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Lindsey Woolcock

M.A. Candidate

Fields: Early America, the Caribbean, and Public History
Education: B.A., History, University of Pittsburgh (2015)
Interests: History in contemporary American politics and culture, Early America, the Atlantic World, Material Culture, and Historiography

My work as a scholar has been eclectic, but centers around the primary inquiry of how people use the past to make sense of their lives and form identities, especially through literature, art, architecture, and theatre.

At the University of Pittsburgh I trained as a medievalist, and specifically researched the Grand Duchy of Lithuania in the 13th and 14th centuries. The last state to convert from paganism to Christianity (1386), the Grand Duchy arose out of a unique situation, initially coalescing into a formal state in response to crusades led by the Teutonic Order. My work explored how the interaction between the Duchy and Western Europe influenced European culture (primarily literature) and the gaps in historiography that have largely removed it from the narrative of medieval Europe. I also developed a fascination with medieval art and architecture and the ways they communicated historical and religious narratives, on a broad scale (using images to speak to a population that was largely illiterate) and among the elite, who commissioned precious works of art to make statements about their political rule and prestige. I worked for a year in the University's Special Collections department, igniting a passion for using rare books and archives to teach students the process of historical thinking, rather than memorization of "names and dates".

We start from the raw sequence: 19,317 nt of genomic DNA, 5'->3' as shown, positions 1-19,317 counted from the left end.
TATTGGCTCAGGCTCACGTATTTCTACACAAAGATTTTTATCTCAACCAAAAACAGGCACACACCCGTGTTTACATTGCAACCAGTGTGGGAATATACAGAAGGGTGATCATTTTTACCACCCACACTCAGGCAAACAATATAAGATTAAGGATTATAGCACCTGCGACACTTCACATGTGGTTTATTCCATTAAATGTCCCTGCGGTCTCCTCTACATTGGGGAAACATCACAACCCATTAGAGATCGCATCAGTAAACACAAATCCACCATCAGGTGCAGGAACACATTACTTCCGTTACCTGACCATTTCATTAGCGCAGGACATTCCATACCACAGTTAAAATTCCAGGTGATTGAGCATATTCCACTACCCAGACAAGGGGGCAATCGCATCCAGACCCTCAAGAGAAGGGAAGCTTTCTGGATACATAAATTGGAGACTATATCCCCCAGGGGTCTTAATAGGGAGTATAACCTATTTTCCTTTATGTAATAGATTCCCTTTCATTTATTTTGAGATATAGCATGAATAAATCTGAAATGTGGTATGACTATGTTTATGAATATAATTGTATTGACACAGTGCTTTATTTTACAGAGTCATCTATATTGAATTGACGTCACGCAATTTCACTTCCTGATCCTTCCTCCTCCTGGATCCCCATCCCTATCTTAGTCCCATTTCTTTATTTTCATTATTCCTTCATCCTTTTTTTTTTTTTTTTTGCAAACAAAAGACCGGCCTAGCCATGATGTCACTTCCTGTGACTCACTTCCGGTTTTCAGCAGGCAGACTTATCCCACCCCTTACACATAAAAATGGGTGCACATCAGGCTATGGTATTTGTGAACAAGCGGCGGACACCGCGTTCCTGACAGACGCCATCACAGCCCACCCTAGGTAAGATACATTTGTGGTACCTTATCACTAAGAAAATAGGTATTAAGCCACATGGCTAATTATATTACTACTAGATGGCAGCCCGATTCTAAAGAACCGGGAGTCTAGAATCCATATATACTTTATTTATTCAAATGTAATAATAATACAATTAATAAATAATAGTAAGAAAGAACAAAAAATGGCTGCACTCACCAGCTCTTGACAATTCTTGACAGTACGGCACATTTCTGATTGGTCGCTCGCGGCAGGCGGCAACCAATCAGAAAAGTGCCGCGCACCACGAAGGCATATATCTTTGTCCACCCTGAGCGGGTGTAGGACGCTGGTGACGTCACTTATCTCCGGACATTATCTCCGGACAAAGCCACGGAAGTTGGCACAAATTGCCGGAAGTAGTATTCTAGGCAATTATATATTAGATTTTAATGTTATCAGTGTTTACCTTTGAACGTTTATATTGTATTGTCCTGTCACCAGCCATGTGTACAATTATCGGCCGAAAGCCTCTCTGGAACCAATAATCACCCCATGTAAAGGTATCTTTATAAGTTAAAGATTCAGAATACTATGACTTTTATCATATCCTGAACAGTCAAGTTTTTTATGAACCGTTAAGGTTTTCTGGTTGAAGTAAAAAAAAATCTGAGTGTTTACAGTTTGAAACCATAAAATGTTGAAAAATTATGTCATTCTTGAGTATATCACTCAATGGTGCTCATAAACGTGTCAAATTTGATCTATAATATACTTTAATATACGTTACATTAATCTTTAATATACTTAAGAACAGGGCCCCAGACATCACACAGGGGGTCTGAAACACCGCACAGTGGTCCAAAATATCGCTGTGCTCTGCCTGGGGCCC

This experience in unpacking medieval ways of thinking has given me a unique perspective for approaching early American history, which is my main subject of study at UMass. My research will examine the historiography and myths of the founding of America, the role of biography, and how this history is used in contemporary politics, culture, and identity, especially in Lin-Manuel Miranda's Hamilton: An American Musical, as well as monuments, art, architecture, and museums. I also hope to research the relationship between North America and the Caribbean in the colonial period and early Republic.